- Group:Young Farmers
- Age:20-28 years old
- Group Size:11 members
- Project:Agriculture & Farming
- Destination:Mandeville, Jamaica
The National Federation of Young Farmers Clubs go to Jamaica
Eleven Young Farmers from all over England set off on a voluntary farming project to Jamaica on the 6th – 21st of August 2016. A lot took place over the two weeks which was certainly an eye opener and an example of the fantastic opportunity’s the National Federation of Young Farmers and Projects Abroad can offer us all.
London Heathrow to New York
An overnight stay in Newark, New Jersey could not be enough without a flying visit to New York City. So a few hours after leaving London Heathrow and in a jet lagged state, we arrived in the center of New York City for a brisk and humid tour around the city and the sites until 3 am.
Our New York trip entailed flying visits to Times Square, the Hard Rock Café and a towering trip up to the Empire State building with some spectacular views over the city. The journey back to the hotel involved taking advantage of a trip cheaper than the taxi there, which just happened to be in a limousine. If only there was a sky roof in this particular one!
Our Jamaican Host Family
The two weeks was spent in Mandeville in the Manchester Parish with our host families. Mrs Nelson cooked plates and plates of food. The main dish; goat curry! Not forgetting chicken & rice, oh and some more chicken and rice!
Mustard Seed Community
We spent a substantial part of our time in Jamaica working with the Mustard Seed Community.
The Mustard Seed Community is a charitable community in Jamaica which provides a safe home for physically and mentally disabled children.
The community has limited funds to sustain itself from and our role was to create a small subsistence farm to grow food to eat, which they could also sell if surplus produce was grown.
Hands on work….
A government subsidised tractor ploughed the two acre plot and we did the rest with hand tools…
Two acres of sweet potatoes, pumpkins, courgettes and peas, and a new found appreciation of any form of Machinery! We also purchased a hose after noticing the sweet potatoes were wilting and the organisation couldn’t afford to buy one. So no more bucket watering two acres at Mustard Seed!
Appleton Rum Estate
We also took a tour of a plantation of 11,000 acres of sugar cane in a beautiful Jamaican valley. The tour took us right around the distillery and quite rightly included ad lib Rum shots at the end – young farmers took full advantage of this, no surprises there! If you ever get the chance to get your hands on rum cream you will not regret it, we promise!
Jack Sprat Beach
Nothing like a Jamaican beach; sun, sea and a pina colada! Shropshire YFC’s very own Tom Sellers was responsible for the Tom’s Special cocktail which was made up of rum cream, evaporated milk, a single banana and a splash of syrup.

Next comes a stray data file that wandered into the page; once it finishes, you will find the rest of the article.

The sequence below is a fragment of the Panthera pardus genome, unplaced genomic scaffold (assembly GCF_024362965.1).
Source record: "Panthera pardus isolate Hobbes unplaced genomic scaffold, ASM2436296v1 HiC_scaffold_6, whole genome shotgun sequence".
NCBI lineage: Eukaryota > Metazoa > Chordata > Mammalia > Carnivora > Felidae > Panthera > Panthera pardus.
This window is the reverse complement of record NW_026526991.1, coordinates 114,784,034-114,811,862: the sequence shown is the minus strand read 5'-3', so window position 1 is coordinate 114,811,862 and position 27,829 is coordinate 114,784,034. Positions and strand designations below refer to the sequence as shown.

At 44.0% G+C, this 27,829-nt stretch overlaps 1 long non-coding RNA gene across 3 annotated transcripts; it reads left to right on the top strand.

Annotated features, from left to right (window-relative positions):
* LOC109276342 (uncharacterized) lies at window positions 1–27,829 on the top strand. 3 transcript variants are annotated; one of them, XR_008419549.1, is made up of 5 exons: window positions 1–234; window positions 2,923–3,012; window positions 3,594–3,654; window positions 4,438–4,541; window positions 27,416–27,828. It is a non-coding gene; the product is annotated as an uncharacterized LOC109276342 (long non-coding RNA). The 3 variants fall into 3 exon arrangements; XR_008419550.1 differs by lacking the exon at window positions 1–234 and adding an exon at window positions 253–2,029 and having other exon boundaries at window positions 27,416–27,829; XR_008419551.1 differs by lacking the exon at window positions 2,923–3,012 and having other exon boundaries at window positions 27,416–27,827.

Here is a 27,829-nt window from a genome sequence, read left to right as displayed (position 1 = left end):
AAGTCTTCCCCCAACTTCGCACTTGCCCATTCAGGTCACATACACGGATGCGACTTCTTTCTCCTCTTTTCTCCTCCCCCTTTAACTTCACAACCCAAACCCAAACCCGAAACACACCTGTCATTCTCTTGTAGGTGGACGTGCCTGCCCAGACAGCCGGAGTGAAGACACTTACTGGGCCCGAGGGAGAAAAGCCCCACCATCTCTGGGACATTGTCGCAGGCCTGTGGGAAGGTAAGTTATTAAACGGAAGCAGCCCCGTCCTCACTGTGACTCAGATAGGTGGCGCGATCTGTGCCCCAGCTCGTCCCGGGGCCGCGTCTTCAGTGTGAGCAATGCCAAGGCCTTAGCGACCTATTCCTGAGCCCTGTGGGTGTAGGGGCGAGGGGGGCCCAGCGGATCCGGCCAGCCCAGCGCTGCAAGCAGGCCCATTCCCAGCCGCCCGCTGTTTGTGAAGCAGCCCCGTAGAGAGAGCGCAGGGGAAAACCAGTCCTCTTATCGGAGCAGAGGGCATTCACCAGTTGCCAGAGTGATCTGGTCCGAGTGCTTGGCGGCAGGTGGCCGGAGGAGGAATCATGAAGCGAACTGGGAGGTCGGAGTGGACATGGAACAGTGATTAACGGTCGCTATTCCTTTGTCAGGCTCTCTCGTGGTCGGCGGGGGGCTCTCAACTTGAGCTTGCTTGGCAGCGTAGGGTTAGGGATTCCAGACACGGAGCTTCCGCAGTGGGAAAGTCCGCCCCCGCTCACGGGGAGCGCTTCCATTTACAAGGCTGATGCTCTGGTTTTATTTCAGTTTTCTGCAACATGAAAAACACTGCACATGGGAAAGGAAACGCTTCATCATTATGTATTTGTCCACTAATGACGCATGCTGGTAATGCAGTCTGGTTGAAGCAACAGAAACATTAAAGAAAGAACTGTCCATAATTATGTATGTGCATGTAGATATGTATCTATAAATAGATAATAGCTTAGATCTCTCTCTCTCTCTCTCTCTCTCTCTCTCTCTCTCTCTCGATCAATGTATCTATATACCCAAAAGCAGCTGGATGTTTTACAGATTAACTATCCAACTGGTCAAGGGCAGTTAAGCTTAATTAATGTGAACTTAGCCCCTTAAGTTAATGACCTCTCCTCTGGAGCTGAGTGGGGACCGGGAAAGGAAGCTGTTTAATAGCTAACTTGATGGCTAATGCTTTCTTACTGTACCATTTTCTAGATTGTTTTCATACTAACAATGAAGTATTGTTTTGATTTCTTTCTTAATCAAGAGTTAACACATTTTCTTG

At Little Ochi we stuffed ourselves with Jerk Fish netted from the Caribbean Sea that we were looking out over, and it was grilled before our very eyes. Certainly a dish to remember!
Ocho Rios Beach, Montego Bay
A visit, during the week Usain Bolt was running in the Rio Olympics, meant the locals were having their very own races along this beautiful beach. We also took the opportunity to take a glass bottom boat trip and try out some snorkelling in the Caribbean Sea. All followed by a meal in a local restaurant and a trip into the market stalls of Montego Bay. We found some stall sellers had a less aggressive sales technique than others to put it mildly!
We also took a visit to some tropical waterfalls and immaculate pools. YS Falls is part of an estate that successfully breeds racehorses which contributes to an active horse racing industry in Jamaica. The estate was also home to an established herd of Red Poll Cattle.
Final Day Farm Tours
There was also a visit to the Sam Motta goat and sheep demonstration and training Centre. The centre looked at strengthening Jamaica’s food security through, for example, the increased production of vegetables and herbs through the use of protected agriculture. We also visited other agricultural holdings in and around the Manchester Parish.
Commercial Goat Farm
We also met Jamaica’s champion Boer Goat owned by Mackey, who was kind enough to take time show us his farm.
Commercial Pig Farm
We went to see a pig unit of 96 pigs whilst on our travels, and this was considered large scale in Jamaica. We also met a Jamaican land agent who resolved land disputes for the cooperative his farm was owned by. He was also kind enough to climb a tree and harvest us some avocados.
Commercial Strawberry Farm
Strawberries are also grown in Jamaica on small plots. We were surprised at the subsistence scale of agriculture in Jamaica compared to the UK, and found it is still very much developing.
Home Via Houston, Texas
We departed Jamaica with a ten hour Journey back to the UK and memories to last a lifetime! For anyone venturing to the Caribbean, mosquito repellent, a mosquito net and something to soothe your bites with would be very highly recommended!
by Sarah Kidd
Read more about Jamaica and the projects available.